SYS-CON Events announced today that Commvault, a global leader in enterprise data protection and information management, has been named “Bronze Sponsor” of SYS-CON's 18th International Cloud Expo, which will take place on June 7–9, 2016, at the Javits Center in New York City, NY, and the 19th International Cloud Expo, which will take place on November 1–3, 2016, at the Santa Clara Convention Center in Santa Clara, CA. Commvault is a leading provider of data protection and information management...
Feb. 8, 2016 10:45 AM EST Reads: 383
The cloud promises new levels of agility and cost-savings for Big Data, data warehousing and analytics. But it’s challenging to understand all the options – from IaaS and PaaS to newer services like HaaS (Hadoop as a Service) and BDaaS (Big Data as a Service). In her session at @BigDataExpo at @ThingsExpo, Hannah Smalltree, a director at Cazena, will provide an educational overview of emerging “as-a-service” options for Big Data in the cloud. This is critical background for IT and data profes...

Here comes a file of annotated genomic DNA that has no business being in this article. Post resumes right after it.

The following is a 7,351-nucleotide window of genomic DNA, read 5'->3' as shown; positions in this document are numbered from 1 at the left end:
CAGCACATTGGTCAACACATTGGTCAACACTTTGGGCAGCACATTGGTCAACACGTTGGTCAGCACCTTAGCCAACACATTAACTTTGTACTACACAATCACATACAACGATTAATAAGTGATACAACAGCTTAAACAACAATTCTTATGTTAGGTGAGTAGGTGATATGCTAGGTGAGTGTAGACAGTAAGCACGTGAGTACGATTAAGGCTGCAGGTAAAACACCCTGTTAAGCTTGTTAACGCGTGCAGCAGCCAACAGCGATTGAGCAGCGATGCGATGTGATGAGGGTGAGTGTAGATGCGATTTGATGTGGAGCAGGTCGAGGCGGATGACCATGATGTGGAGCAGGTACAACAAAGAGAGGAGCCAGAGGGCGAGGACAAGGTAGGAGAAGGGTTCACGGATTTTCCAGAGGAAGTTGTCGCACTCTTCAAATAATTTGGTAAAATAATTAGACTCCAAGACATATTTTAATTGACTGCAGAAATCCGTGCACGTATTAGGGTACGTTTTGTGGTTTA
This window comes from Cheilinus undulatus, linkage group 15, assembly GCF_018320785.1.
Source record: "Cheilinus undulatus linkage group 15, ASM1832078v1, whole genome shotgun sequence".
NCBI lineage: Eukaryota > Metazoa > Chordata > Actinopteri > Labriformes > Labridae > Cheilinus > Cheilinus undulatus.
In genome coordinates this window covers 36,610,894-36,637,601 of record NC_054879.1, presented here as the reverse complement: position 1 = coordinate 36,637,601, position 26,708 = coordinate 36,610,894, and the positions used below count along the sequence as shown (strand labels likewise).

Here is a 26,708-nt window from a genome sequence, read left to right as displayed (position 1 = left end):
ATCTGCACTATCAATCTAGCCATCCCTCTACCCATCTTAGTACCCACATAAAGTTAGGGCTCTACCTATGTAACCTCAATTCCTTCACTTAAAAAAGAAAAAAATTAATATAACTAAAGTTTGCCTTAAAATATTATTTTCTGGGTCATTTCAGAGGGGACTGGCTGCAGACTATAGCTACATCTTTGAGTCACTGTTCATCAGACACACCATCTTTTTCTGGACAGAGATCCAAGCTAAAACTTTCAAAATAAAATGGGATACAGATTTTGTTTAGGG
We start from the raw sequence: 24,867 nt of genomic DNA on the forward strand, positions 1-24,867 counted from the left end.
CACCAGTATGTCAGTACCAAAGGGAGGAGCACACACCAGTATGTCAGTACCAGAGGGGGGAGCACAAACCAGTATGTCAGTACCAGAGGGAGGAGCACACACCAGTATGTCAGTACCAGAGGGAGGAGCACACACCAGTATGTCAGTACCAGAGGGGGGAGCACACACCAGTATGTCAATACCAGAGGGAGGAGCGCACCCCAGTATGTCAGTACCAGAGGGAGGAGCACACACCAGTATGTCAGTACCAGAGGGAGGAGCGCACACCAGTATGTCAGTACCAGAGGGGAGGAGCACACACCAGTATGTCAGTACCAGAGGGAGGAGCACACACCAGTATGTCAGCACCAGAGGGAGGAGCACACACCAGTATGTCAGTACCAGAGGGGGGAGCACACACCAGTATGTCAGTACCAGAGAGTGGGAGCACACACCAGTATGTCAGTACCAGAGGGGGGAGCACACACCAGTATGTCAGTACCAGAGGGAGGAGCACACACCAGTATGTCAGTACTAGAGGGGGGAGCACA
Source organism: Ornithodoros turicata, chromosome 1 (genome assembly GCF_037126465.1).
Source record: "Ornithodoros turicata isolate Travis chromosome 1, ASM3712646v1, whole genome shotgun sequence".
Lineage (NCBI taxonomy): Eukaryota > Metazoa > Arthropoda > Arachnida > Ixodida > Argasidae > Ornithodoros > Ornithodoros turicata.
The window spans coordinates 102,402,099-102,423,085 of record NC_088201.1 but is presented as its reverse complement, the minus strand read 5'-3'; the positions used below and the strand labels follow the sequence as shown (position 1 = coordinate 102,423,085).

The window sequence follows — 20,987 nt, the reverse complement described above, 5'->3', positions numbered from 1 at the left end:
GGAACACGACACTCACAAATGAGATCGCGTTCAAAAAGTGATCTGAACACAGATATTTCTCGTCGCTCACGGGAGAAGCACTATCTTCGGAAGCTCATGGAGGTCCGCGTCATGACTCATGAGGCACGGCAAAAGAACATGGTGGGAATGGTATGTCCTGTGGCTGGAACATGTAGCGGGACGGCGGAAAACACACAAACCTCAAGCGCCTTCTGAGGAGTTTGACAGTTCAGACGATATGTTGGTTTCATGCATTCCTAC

Feb. 8, 2016 09:30 AM EST Reads: 157
With the Apple Watch making its way onto wrists all over the world, it’s only a matter of time before it becomes a staple in the workplace. In fact, Forrester reported that 68 percent of technology and business decision-makers characterize wearables as a top priority for 2015. Recognizing their business value early on, FinancialForce.com was the first to bring ERP to wearables, helping streamline communication across front and back office functions. In his session at @ThingsExpo, Kevin Roberts...
Feb. 7, 2016 12:00 PM EST Reads: 356
SYS-CON Events announced today that Fusion, a leading provider of cloud services, will exhibit at SYS-CON's 18th International Cloud Expo®, which will take place on June 7-9, 2016, at the Javits Center in New York City, NY. Fusion, a leading provider of integrated cloud solutions to small, medium and large businesses, is the industry's single source for the cloud. Fusion's advanced, proprietary cloud service platform enables the integration of leading edge solutions in the cloud, including clou...
Feb. 6, 2016 03:30 PM EST Reads: 739